It was during those years that Hruby became interested in joining the military. Though a solid athlete, Hruby didn’t get anything other than small school offers. After graduation, he formed a company with one of his high school peers. He went to North Central College in Naperville, Illinois. But the desire to serve his country never left, and after working with various recruiters over several years, he finally decided on the Army. More specifically, he decided on the Green Berets, a division known for carrying out unconventional and highly-specific missions in smaller units. And so Tom Hruby, the soldier, was off.
That he became a Navy SEAL, frankly, was pure chance. Hruby was fully prepared to sign up to become a Green Beret and was on his way to do so when a SEALs (Sea, Air and Land teams) poster caught his eye. He didn’t know much, but he was intrigued.
“(My recruiter) tells me a little bit about it and I go and research it and I go, ‘Yeah that’s absolutely it,’” Hruby says. “You learn so many skills. You go so many places. Every man skill you could imagine, you learn it throughout the SEAL program.”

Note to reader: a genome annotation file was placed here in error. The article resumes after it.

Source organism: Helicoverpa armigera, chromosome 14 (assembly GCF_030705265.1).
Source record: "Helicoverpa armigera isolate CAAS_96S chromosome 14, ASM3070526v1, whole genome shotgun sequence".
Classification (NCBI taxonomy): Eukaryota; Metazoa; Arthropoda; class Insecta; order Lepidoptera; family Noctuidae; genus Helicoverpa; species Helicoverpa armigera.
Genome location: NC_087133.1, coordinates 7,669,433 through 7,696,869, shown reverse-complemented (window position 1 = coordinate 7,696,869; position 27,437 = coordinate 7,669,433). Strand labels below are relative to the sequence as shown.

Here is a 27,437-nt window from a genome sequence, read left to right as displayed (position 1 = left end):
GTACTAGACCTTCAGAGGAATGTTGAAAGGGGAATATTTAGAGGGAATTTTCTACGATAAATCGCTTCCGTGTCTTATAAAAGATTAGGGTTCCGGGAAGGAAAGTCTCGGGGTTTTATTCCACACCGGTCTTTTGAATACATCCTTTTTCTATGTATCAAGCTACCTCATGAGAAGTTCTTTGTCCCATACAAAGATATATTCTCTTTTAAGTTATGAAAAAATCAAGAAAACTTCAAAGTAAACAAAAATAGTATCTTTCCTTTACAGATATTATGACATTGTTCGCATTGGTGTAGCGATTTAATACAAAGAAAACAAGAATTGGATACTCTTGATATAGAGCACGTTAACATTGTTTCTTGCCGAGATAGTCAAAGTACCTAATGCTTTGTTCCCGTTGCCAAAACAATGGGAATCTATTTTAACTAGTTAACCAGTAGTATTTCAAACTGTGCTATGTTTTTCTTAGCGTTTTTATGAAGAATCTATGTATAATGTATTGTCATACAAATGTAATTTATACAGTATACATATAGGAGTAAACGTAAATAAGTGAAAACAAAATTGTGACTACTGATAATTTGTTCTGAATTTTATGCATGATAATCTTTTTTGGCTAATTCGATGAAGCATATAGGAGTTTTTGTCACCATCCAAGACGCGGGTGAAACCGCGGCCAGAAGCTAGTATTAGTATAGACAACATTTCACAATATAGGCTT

Hruby, who had grown up directionless, without a father for guidance nor a stable home, had his arrow. However, the process was merely beginning. For starters, there was the testing and paperwork: numerous basic examinations, both physical and biological, as well as contracts to sign. Taking the next step — attending boot camp — can take months. Hruby worked hard back home, getting in shape either on his own or with recruiters and other Navy hopefuls. When an opening at Naval Station Great Lakes in North Chicago opened up, Hruby snatched it. His training to join the SEALs had taken a crucial step forward.